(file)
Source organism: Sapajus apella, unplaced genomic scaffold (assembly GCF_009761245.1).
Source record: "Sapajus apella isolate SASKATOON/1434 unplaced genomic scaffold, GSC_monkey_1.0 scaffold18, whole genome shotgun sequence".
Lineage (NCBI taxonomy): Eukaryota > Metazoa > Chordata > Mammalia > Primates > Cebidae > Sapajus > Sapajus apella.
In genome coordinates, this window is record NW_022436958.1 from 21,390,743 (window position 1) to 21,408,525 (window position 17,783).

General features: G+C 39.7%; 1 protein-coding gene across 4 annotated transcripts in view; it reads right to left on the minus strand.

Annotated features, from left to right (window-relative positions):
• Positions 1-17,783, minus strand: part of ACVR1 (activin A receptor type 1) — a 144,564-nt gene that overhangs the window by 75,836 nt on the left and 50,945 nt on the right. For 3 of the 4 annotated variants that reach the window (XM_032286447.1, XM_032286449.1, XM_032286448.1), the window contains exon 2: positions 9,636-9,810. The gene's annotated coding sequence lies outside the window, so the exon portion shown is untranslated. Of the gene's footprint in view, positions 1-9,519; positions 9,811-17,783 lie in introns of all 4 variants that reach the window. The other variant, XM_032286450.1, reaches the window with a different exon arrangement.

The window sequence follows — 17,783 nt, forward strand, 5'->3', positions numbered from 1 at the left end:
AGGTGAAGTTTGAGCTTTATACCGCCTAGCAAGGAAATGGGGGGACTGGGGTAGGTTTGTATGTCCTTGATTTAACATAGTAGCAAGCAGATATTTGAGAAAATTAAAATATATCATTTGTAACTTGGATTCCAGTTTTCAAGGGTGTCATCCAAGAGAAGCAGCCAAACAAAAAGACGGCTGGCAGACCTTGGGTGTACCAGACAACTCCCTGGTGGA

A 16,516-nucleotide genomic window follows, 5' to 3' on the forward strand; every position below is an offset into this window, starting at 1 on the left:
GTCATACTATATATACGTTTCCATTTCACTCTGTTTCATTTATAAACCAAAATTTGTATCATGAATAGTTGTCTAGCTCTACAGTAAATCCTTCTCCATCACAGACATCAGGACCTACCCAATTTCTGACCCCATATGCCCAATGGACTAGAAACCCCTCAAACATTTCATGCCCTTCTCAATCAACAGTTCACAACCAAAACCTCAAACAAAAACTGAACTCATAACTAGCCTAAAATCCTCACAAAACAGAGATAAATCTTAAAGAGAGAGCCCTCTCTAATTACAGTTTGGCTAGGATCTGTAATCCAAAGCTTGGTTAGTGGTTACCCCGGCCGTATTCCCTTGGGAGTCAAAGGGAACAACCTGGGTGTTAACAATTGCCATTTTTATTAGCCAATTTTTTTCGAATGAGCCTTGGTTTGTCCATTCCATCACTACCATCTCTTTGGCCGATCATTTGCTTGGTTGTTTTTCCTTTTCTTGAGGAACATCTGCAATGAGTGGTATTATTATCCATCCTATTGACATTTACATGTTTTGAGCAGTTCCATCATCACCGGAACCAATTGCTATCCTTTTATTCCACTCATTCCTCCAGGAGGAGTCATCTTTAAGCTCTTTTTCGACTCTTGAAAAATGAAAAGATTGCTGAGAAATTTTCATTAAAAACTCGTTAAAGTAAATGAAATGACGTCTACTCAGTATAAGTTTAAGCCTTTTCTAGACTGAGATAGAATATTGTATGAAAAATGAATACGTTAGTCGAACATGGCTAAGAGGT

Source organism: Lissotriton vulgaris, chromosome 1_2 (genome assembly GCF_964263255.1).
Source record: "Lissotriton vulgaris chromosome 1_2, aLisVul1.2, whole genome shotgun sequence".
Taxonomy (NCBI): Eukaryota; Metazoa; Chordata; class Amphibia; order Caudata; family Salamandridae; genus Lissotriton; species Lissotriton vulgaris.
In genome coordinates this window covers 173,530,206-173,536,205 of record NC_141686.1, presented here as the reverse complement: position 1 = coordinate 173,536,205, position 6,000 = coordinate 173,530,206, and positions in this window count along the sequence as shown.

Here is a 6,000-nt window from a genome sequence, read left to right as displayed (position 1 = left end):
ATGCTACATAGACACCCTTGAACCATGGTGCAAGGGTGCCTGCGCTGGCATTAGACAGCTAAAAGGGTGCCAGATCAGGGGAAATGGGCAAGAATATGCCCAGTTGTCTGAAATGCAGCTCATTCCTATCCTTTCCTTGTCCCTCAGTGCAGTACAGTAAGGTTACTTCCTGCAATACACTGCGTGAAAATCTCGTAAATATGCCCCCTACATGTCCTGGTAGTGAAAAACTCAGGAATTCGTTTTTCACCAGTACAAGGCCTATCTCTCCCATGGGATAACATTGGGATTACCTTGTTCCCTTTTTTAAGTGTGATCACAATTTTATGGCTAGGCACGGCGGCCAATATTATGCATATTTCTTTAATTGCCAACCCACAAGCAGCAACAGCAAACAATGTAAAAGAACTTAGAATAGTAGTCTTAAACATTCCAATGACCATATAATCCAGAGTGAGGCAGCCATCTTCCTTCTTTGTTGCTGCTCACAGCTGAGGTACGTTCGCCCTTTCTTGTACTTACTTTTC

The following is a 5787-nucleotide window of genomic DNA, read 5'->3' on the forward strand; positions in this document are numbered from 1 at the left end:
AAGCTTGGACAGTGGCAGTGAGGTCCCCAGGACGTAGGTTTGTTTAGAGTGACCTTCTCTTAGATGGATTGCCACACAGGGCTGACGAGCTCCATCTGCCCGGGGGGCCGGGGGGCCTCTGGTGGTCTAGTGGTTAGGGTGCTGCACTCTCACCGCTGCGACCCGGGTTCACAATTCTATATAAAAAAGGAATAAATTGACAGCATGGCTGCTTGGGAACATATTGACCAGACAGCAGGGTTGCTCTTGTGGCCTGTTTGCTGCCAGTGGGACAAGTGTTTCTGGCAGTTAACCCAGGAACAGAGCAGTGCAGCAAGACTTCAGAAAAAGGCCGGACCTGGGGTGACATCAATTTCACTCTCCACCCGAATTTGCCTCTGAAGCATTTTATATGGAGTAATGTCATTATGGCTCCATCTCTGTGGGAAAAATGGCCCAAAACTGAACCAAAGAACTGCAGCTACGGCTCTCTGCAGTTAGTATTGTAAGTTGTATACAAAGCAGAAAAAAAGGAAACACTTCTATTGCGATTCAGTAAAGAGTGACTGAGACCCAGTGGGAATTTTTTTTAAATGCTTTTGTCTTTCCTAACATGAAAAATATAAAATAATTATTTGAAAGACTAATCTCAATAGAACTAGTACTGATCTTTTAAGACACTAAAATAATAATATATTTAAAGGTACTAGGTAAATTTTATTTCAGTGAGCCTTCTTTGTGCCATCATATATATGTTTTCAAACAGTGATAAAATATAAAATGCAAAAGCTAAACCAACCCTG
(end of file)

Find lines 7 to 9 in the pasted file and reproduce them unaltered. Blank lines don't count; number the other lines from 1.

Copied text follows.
• Positions 1-17,783, minus strand: part of ACVR1 (activin A receptor type 1) — a 144,564-nt gene that overhangs the window by 75,836 nt on the left and 50,945 nt on the right. For 3 of the 4 annotated variants that reach the window (XM_032286447.1, XM_032286449.1, XM_032286448.1), the window contains exon 2: positions 9,636-9,810. The gene's annotated coding sequence lies outside the window, so the exon portion shown is untranslated. Of the gene's footprint in view, positions 1-9,519; positions 9,811-17,783 lie in introns of all 4 variants that reach the window. The other variant, XM_032286450.1, reaches the window with a different exon arrangement.

The window sequence follows — 17,783 nt, forward strand, 5'->3', positions numbered from 1 at the left end:
AGGTGAAGTTTGAGCTTTATACCGCCTAGCAAGGAAATGGGGGGACTGGGGTAGGTTTGTATGTCCTTGATTTAACATAGTAGCAAGCAGATATTTGAGAAAATTAAAATATATCATTTGTAACTTGGATTCCAGTTTTCAAGGGTGTCATCCAAGAGAAGCAGCCAAACAAAAAGACGGCTGGCAGACCTTGGGTGTACCAGACAACTCCCTGGTGGA